In pre-dawn darkness, a Toyota Land Cruiser skidded off a bridge in North Africa in the spring, plunging into the Niger River. When rescuers arrived, they found the bodies of three U.S. Army commandos — alongside three dead women.
What the men were doing in the impoverished country of Mali, and why they were still there a month after the United States suspended military relations with its government, is at the crux of a mystery that officials have not fully explained even 10 weeks later.
At the very least, the April 20 accident exposed a team of Special Operations forces that had been working for months in Mali, a Saharan country racked by civil war and a rising Islamist insurgency. More broadly, the crash has provided a rare glimpse of elite U.S. commando units in North Africa, where they have been secretly engaged in counterterrorism actions against al-Qaeda affiliates.
The Obama administration has not publicly acknowledged the existence of the missions, although it has spoken in general about plans to rely on Special Operations forces as a cornerstone of its global counterterrorism strategy. In recent years, the Pentagon has swelled the ranks and resources of the Special Operations Command, which includes such units as the Navy SEALs and the Army’s Delta Force, even as the overall number of U.S. troops is shrinking.
At the same time, the crash in Mali has revealed some details of the commandos’ clandestine activities that apparently had little to do with counterterrorism. The women killed in the wreck were identified as Moroccan prostitutes who had been riding with the soldiers, according to a senior Army official and a U.S. counterterrorism consultant briefed on the incident, both of whom spoke on the condition of anonymity because of the sensitivity of the matter.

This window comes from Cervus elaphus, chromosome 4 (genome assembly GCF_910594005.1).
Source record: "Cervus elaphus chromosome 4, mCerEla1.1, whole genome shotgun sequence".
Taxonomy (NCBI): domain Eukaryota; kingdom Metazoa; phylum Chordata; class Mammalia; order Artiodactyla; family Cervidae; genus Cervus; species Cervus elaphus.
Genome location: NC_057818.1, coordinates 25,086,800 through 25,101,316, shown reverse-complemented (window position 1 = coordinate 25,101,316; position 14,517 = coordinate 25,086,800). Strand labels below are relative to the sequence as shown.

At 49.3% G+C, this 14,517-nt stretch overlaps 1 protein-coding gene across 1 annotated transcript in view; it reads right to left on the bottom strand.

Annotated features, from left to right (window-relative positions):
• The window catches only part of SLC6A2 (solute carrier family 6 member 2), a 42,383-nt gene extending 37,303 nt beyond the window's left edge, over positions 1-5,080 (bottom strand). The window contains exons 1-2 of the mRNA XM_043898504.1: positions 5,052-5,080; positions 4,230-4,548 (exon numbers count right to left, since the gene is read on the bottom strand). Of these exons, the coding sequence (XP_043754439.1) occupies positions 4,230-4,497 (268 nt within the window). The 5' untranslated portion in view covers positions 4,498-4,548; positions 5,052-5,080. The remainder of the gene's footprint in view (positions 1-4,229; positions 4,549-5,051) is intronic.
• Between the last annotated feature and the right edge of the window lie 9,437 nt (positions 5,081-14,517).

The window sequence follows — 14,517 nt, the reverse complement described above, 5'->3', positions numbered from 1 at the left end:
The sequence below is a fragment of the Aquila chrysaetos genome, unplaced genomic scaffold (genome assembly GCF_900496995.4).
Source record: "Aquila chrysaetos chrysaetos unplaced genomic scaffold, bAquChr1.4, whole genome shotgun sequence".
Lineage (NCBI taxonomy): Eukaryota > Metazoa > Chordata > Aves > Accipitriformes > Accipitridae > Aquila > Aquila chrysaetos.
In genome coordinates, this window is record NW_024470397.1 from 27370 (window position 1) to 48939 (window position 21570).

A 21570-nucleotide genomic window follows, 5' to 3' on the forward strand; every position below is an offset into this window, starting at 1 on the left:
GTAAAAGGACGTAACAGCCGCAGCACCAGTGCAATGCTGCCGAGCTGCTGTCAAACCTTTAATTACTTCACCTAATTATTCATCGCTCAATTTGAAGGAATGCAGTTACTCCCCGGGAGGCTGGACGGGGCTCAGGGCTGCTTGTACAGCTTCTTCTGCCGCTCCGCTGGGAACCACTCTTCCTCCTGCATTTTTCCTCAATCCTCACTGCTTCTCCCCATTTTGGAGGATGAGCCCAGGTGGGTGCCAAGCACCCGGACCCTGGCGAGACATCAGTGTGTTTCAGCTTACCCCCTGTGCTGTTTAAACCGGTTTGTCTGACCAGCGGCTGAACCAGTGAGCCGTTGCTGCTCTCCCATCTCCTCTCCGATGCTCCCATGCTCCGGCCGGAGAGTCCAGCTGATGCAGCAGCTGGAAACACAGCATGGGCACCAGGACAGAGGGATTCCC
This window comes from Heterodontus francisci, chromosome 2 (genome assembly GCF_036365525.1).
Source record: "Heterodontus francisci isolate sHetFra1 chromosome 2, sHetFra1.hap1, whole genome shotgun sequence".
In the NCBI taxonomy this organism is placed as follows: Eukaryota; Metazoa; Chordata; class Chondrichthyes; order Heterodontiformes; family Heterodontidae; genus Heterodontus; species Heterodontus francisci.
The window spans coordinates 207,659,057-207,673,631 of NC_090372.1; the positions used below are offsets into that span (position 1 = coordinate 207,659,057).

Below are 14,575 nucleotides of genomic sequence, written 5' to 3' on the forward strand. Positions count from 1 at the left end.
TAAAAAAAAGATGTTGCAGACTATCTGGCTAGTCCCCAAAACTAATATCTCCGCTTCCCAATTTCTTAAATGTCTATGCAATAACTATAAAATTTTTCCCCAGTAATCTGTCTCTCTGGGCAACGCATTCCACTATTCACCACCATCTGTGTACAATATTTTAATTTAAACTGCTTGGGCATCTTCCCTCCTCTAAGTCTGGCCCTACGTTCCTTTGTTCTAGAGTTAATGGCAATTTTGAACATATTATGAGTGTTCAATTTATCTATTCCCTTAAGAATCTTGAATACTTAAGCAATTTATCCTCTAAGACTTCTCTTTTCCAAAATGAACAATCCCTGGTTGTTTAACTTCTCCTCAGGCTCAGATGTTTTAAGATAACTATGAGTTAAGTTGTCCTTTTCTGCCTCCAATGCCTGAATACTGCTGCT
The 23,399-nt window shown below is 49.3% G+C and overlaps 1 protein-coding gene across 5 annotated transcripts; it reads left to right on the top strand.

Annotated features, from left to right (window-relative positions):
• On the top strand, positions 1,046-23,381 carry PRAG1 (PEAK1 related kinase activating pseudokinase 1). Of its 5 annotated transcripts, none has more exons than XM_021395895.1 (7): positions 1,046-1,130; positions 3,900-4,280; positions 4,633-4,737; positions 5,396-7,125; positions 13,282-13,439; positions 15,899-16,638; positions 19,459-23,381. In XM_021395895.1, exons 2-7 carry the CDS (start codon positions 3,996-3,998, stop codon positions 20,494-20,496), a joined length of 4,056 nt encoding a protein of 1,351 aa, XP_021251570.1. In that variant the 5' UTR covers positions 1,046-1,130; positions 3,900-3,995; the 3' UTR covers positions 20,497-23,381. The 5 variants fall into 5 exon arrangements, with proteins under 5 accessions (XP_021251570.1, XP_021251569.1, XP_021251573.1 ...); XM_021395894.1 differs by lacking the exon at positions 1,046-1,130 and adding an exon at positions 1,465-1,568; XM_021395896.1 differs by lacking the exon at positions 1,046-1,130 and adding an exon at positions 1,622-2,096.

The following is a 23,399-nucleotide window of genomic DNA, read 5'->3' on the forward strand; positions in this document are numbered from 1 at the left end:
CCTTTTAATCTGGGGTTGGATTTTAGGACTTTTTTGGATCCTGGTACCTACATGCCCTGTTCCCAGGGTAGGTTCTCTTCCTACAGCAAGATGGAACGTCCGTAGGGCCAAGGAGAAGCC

The Army’s Criminal Investigation Command, which is conducting a probe of the fatal plunge off the Martyrs Bridge in Bamako, the capital of Mali, said it does not suspect foul play but has “not completely ruled it out.” Other Army officials cited poor road conditions and excessive speed as the likely cause of the 5 a.m. crash.
U.S. officials have revealed few details about the soldiers’ mission or their backgrounds, beyond a brief news release announcing their deaths hours after the accident.
In many countries, including most in Africa, Special Operations forces work openly to distribute humanitarian aid and train local militaries. At times, the civil-affairs assignments can provide credible cover for clandestine counterterrorism units.
But in Mali, U.S. military personnel had ceased all training and civil-affairs work by the end of March, about a week after the country’s democratically elected president was overthrown in a military coup.
The military’s Africa Command, which oversees operations on the continent, said the three service members killed were among “a small number of personnel” who had been aiding the Malian military before the coup and had remained in the country to “provide assistance to the U.S. Embassy” and “maintain situational awareness on the unfolding events.”
Megan Larson-Kone, a public affairs officer for the U.S. Embassy in Mali, said the soldiers had stayed in Bamako because they were “winding down” civil-affairs programs in the aftermath of the coup while holding out hope “that things would turn around quickly” so they could resume their work.
Two of the soldiers, Capt. Daniel H. Utley, 33, and Sgt. 1st Class Marciano E. Myrthil, 39, were members of the 91st Civil Affairs Battalion, 95th Civil Affairs Brigade, which is based at Fort Bragg, N.C.
For two months after the crash, the U.S. military withheld the identity of the third soldier killed. In response to inquiries from The Washington Post, the Army named him as Master Sgt. Trevor J. Bast, 39, a communications technician with the Intelligence and Security Command at Fort Belvoir.